example. Also, names and ages of minor children and who got the
      custody.

      If you still want a marriage certificate (or birth certificate),
      you need to apply to the Department of Home Affairs, Private Bag
      X114, Pretoria, 0001. Before they can issue a certificate, they
      usually want to know the kind of information you probably hope to
      get from the certificate. Marriages were registered nationally
      from 1923 to 1976, and after 1994. Between 1976 and 1994 some
      "homeland" marriages may have been registered separately. Before
      1923 registrations were in the different provinces, and before
      1910 in the different colonies. Before 1902 it was in the
      different republics and colonies. You still apply to the same
      place, but bear in mind that older registers are kept in the
      archives, and for a certificate to be written they have to be
      transferred from the archives to the Department of Home Affairs
      and then returned. This can take a long time.

      Also check the information above under "Birth Certificates" on
      how to find out if any of the marriage registers have been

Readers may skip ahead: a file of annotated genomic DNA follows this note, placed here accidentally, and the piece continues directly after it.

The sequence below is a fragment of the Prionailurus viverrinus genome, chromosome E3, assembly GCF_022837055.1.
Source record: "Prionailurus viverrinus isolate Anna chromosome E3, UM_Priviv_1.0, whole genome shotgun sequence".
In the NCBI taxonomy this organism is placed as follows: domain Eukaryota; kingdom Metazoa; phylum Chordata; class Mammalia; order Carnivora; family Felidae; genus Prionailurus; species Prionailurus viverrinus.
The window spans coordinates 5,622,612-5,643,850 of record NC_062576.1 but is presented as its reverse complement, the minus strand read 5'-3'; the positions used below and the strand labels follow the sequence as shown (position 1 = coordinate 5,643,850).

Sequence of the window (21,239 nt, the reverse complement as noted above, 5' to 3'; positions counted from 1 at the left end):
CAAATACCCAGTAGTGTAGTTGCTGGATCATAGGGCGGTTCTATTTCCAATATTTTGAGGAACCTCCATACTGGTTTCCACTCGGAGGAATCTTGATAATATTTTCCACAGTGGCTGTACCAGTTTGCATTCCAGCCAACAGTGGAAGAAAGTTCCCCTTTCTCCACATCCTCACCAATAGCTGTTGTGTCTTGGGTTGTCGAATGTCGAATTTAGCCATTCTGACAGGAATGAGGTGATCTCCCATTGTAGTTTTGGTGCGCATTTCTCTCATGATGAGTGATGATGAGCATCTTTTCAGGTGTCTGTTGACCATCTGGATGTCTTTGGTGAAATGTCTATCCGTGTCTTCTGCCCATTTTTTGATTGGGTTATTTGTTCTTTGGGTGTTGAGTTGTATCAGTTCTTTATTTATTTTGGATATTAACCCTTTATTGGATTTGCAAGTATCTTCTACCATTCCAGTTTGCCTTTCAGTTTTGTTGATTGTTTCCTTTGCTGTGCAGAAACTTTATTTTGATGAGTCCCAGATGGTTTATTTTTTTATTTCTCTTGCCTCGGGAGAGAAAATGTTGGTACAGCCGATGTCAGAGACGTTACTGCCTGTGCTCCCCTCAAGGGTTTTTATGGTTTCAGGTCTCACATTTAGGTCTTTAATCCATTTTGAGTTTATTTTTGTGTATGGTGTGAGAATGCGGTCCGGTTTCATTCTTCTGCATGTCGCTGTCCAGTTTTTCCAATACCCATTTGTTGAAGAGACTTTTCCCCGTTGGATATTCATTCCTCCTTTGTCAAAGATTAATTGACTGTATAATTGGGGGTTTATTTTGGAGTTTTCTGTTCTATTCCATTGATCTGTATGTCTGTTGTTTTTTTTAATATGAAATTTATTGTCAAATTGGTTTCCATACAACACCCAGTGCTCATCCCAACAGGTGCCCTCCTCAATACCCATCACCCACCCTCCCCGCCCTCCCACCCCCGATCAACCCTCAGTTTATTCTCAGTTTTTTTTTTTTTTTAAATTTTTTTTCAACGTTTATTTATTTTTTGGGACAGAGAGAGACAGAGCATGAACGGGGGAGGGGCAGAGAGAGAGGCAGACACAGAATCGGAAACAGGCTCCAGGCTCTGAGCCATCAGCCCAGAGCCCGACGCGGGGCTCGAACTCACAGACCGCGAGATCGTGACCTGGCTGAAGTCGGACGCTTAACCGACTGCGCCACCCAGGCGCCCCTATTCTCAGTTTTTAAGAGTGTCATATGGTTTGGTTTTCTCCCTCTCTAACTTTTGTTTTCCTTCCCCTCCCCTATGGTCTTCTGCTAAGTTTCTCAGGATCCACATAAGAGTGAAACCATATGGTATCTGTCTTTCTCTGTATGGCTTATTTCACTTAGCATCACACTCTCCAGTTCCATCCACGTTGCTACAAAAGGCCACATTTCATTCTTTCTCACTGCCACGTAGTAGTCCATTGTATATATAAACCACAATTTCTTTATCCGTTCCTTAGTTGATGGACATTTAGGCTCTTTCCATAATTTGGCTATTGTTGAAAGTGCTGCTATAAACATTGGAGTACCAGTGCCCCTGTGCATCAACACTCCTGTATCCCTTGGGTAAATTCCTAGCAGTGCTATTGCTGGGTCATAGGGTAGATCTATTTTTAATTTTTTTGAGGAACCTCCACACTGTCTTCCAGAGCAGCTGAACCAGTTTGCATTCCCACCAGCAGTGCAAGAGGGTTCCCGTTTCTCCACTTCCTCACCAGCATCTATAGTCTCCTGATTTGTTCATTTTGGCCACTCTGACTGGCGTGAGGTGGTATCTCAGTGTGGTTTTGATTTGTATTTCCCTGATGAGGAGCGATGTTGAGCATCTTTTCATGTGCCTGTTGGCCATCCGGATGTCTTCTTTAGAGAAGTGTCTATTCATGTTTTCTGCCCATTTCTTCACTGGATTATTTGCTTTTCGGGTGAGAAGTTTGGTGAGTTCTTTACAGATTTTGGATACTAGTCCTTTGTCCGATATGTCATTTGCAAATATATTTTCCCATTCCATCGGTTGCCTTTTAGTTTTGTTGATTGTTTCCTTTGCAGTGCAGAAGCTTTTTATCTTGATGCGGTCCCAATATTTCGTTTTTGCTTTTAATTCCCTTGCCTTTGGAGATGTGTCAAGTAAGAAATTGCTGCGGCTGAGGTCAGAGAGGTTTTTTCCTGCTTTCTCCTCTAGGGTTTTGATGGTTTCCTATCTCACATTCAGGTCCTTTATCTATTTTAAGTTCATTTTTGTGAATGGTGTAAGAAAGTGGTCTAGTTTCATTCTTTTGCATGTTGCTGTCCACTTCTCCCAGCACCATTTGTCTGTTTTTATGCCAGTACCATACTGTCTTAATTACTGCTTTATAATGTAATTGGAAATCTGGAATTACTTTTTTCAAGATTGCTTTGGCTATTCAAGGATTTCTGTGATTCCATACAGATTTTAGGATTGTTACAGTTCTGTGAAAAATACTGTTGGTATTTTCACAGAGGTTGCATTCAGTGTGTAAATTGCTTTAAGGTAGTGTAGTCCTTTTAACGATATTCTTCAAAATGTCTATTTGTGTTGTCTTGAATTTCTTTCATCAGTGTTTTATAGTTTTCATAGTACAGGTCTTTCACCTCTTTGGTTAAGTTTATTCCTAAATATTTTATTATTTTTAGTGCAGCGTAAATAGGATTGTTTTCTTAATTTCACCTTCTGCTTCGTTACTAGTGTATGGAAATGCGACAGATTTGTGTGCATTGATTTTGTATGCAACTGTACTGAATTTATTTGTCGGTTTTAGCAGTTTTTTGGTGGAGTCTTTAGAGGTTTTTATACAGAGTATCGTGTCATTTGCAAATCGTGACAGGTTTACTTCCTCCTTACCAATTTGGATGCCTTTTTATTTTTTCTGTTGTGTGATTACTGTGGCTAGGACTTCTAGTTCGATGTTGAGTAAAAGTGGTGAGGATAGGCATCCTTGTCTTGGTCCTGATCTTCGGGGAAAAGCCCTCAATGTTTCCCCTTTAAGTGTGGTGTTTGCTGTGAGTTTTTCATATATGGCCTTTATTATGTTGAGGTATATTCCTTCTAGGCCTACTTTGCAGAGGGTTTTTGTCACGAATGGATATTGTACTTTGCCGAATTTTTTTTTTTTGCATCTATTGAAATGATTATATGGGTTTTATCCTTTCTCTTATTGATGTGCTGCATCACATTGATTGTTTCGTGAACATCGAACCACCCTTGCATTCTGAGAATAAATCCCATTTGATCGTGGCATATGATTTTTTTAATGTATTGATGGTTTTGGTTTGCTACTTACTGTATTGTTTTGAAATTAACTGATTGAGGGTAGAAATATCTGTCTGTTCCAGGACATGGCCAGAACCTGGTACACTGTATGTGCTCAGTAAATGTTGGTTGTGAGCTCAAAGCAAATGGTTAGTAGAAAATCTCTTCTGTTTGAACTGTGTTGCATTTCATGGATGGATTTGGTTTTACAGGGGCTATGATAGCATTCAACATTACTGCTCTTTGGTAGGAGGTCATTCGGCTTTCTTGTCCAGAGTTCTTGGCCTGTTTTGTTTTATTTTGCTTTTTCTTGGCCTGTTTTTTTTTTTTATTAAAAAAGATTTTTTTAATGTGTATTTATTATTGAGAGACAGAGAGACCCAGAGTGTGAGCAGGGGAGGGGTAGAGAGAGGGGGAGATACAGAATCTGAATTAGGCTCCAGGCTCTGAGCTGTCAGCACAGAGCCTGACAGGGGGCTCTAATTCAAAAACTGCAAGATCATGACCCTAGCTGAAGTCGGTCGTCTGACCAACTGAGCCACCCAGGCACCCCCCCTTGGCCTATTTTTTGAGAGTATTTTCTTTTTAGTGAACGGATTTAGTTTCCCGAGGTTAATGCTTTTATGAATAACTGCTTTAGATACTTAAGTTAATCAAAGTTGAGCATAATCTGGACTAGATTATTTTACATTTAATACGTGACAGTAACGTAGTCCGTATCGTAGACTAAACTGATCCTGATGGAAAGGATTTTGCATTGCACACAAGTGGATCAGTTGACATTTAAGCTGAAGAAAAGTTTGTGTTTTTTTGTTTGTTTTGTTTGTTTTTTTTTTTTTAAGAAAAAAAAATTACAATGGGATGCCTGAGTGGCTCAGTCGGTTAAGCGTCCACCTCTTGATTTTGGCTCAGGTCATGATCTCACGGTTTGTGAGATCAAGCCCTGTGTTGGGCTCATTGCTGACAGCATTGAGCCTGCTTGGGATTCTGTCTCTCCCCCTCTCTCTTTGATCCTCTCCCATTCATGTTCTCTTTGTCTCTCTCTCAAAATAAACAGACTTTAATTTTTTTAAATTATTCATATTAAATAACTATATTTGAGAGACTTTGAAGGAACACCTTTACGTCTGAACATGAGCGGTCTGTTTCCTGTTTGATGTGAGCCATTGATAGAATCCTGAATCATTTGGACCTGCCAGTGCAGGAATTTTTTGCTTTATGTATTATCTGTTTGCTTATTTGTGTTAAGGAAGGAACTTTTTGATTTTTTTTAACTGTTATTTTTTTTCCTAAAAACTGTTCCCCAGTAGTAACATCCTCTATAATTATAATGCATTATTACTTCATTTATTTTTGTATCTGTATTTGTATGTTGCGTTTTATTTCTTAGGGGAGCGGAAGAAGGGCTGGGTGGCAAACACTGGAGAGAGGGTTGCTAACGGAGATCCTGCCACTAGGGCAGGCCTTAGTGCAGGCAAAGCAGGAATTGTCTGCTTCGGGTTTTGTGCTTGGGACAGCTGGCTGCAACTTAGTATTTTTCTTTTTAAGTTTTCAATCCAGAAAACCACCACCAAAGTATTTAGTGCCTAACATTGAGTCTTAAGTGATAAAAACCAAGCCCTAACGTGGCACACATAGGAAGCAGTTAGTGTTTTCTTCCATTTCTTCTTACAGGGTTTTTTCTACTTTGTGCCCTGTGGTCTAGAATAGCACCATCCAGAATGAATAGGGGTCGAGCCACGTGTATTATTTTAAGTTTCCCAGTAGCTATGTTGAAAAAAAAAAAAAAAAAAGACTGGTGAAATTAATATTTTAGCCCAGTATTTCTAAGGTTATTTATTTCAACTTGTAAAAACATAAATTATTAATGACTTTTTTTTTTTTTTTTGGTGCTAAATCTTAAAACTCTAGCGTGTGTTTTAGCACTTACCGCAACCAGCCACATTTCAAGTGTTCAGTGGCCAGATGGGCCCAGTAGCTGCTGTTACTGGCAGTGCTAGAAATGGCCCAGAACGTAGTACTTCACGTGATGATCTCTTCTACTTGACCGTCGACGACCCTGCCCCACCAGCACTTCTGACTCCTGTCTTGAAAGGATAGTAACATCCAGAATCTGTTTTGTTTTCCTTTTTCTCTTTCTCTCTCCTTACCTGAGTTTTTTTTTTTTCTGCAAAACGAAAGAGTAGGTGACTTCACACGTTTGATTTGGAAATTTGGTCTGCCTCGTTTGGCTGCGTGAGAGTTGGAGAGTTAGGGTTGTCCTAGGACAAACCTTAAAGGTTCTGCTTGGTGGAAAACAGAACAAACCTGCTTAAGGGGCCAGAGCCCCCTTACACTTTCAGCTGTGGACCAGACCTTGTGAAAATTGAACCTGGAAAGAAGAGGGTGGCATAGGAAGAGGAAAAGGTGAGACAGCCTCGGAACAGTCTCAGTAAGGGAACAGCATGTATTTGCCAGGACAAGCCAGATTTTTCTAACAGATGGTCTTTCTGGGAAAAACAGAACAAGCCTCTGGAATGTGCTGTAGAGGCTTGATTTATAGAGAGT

filemed by the LDS Church.

      Before about 1895 in many places marriages were only recorded in
      church registers.

      The situation is a lot more complex than described above, and the
      complexities are things you can ask about on the list, but the
      general description should give you some idea of the kind of
      questions that might be worth asking.

      WHERE CAN I FIND CHURCH RECORDS?

      With difficulty. There are well over 8000 separate religious
      denominations in South Africa, and many people change
      denominations 3 or more times during their lives. People move to
      a new town, and join a new denomination or religion, or become
      agnostics or atheists. The records of these denominations are all
      over the place too. Some of the older and larger denominations
      have centralised their records, but most have not. They are kept